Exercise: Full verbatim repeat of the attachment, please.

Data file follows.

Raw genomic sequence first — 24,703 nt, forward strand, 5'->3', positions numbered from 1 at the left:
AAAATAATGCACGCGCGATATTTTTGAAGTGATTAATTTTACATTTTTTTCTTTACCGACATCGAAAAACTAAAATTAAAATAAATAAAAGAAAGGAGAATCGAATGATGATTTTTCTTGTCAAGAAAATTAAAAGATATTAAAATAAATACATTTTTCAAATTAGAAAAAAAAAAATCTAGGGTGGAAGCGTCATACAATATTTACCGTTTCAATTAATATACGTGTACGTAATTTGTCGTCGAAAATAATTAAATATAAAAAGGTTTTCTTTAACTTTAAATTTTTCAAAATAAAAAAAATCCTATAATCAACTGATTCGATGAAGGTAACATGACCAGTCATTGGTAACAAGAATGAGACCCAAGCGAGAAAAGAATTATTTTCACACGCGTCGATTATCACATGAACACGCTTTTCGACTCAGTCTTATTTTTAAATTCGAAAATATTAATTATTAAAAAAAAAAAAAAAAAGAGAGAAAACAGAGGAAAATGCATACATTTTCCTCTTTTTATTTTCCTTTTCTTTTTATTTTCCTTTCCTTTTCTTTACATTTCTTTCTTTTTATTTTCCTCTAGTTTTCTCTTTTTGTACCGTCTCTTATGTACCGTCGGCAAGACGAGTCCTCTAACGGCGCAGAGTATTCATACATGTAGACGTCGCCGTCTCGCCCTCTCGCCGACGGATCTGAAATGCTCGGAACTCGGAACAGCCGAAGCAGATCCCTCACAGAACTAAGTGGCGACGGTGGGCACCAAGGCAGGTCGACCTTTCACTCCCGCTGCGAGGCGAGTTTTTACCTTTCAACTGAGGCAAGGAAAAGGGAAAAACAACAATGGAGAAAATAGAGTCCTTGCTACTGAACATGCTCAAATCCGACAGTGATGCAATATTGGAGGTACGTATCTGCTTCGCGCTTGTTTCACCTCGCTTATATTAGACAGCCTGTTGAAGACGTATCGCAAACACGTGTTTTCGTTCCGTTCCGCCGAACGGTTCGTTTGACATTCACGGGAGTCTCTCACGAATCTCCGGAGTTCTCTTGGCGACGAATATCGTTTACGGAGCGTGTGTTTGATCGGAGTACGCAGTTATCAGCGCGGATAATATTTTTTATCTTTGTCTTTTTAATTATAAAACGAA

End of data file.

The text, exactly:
Raw genomic sequence first — 24,703 nt, forward strand, 5'->3', positions numbered from 1 at the left:
AAAATAATGCACGCGCGATATTTTTGAAGTGATTAATTTTACATTTTTTTCTTTACCGACATCGAAAAACTAAAATTAAAATAAATAAAAGAAAGGAGAATCGAATGATGATTTTTCTTGTCAAGAAAATTAAAAGATATTAAAATAAATACATTTTTCAAATTAGAAAAAAAAAAATCTAGGGTGGAAGCGTCATACAATATTTACCGTTTCAATTAATATACGTGTACGTAATTTGTCGTCGAAAATAATTAAATATAAAAAGGTTTTCTTTAACTTTAAATTTTTCAAAATAAAAAAAATCCTATAATCAACTGATTCGATGAAGGTAACATGACCAGTCATTGGTAACAAGAATGAGACCCAAGCGAGAAAAGAATTATTTTCACACGCGTCGATTATCACATGAACACGCTTTTCGACTCAGTCTTATTTTTAAATTCGAAAATATTAATTATTAAAAAAAAAAAAAAAAAGAGAGAAAACAGAGGAAAATGCATACATTTTCCTCTTTTTATTTTCCTTTTCTTTTTATTTTCCTTTCCTTTTCTTTACATTTCTTTCTTTTTATTTTCCTCTAGTTTTCTCTTTTTGTACCGTCTCTTATGTACCGTCGGCAAGACGAGTCCTCTAACGGCGCAGAGTATTCATACATGTAGACGTCGCCGTCTCGCCCTCTCGCCGACGGATCTGAAATGCTCGGAACTCGGAACAGCCGAAGCAGATCCCTCACAGAACTAAGTGGCGACGGTGGGCACCAAGGCAGGTCGACCTTTCACTCCCGCTGCGAGGCGAGTTTTTACCTTTCAACTGAGGCAAGGAAAAGGGAAAAACAACAATGGAGAAAATAGAGTCCTTGCTACTGAACATGCTCAAATCCGACAGTGATGCAATATTGGAGGTACGTATCTGCTTCGCGCTTGTTTCACCTCGCTTATATTAGACAGCCTGTTGAAGACGTATCGCAAACACGTGTTTTCGTTCCGTTCCGCCGAACGGTTCGTTTGACATTCACGGGAGTCTCTCACGAATCTCCGGAGTTCTCTTGGCGACGAATATCGTTTACGGAGCGTGTGTTTGATCGGAGTACGCAGTTATCAGCGCGGATAATATTTTTTATCTTTGTCTTTTTAATTATAAAACGAA